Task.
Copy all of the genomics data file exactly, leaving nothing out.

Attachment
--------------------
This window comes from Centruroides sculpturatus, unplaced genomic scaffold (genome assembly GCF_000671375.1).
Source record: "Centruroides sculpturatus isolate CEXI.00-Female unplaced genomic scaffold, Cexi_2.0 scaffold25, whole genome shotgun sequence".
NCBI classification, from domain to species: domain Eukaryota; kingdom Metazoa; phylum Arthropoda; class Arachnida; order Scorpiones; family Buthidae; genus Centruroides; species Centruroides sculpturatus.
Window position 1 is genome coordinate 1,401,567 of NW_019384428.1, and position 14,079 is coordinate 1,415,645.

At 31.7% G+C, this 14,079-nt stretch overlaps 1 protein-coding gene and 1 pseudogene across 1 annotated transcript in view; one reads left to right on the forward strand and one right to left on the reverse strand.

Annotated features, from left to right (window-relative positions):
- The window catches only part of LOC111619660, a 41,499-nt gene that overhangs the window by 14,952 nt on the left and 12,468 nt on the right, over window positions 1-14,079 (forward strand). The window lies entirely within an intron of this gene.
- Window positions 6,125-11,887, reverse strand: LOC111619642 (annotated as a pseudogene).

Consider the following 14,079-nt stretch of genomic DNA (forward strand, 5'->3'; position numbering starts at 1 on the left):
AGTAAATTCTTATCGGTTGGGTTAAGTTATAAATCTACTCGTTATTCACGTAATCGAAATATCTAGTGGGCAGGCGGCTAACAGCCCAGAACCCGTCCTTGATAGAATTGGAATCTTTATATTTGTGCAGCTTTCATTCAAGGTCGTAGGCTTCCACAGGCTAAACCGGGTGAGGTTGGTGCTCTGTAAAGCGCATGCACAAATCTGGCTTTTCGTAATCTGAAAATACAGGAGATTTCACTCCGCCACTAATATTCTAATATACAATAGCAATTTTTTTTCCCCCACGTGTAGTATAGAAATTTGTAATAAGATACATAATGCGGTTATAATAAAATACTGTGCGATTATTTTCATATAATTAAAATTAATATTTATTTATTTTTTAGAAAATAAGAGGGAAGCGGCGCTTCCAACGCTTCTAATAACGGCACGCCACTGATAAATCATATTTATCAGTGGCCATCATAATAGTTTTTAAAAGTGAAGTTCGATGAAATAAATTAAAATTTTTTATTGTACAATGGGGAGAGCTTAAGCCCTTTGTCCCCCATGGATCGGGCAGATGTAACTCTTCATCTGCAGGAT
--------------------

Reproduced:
This window comes from Centruroides sculpturatus, unplaced genomic scaffold (genome assembly GCF_000671375.1).
Source record: "Centruroides sculpturatus isolate CEXI.00-Female unplaced genomic scaffold, Cexi_2.0 scaffold25, whole genome shotgun sequence".
NCBI classification, from domain to species: domain Eukaryota; kingdom Metazoa; phylum Arthropoda; class Arachnida; order Scorpiones; family Buthidae; genus Centruroides; species Centruroides sculpturatus.
Window position 1 is genome coordinate 1,401,567 of NW_019384428.1, and position 14,079 is coordinate 1,415,645.

At 31.7% G+C, this 14,079-nt stretch overlaps 1 protein-coding gene and 1 pseudogene across 1 annotated transcript in view; one reads left to right on the forward strand and one right to left on the reverse strand.

Annotated features, from left to right (window-relative positions):
- The window catches only part of LOC111619660, a 41,499-nt gene that overhangs the window by 14,952 nt on the left and 12,468 nt on the right, over window positions 1-14,079 (forward strand). The window lies entirely within an intron of this gene.
- Window positions 6,125-11,887, reverse strand: LOC111619642 (annotated as a pseudogene).

Consider the following 14,079-nt stretch of genomic DNA (forward strand, 5'->3'; position numbering starts at 1 on the left):
AGTAAATTCTTATCGGTTGGGTTAAGTTATAAATCTACTCGTTATTCACGTAATCGAAATATCTAGTGGGCAGGCGGCTAACAGCCCAGAACCCGTCCTTGATAGAATTGGAATCTTTATATTTGTGCAGCTTTCATTCAAGGTCGTAGGCTTCCACAGGCTAAACCGGGTGAGGTTGGTGCTCTGTAAAGCGCATGCACAAATCTGGCTTTTCGTAATCTGAAAATACAGGAGATTTCACTCCGCCACTAATATTCTAATATACAATAGCAATTTTTTTTCCCCCACGTGTAGTATAGAAATTTGTAATAAGATACATAATGCGGTTATAATAAAATACTGTGCGATTATTTTCATATAATTAAAATTAATATTTATTTATTTTTTAGAAAATAAGAGGGAAGCGGCGCTTCCAACGCTTCTAATAACGGCACGCCACTGATAAATCATATTTATCAGTGGCCATCATAATAGTTTTTAAAAGTGAAGTTCGATGAAATAAATTAAAATTTTTTATTGTACAATGGGGAGAGCTTAAGCCCTTTGTCCCCCATGGATCGGGCAGATGTAACTCTTCATCTGCAGGAT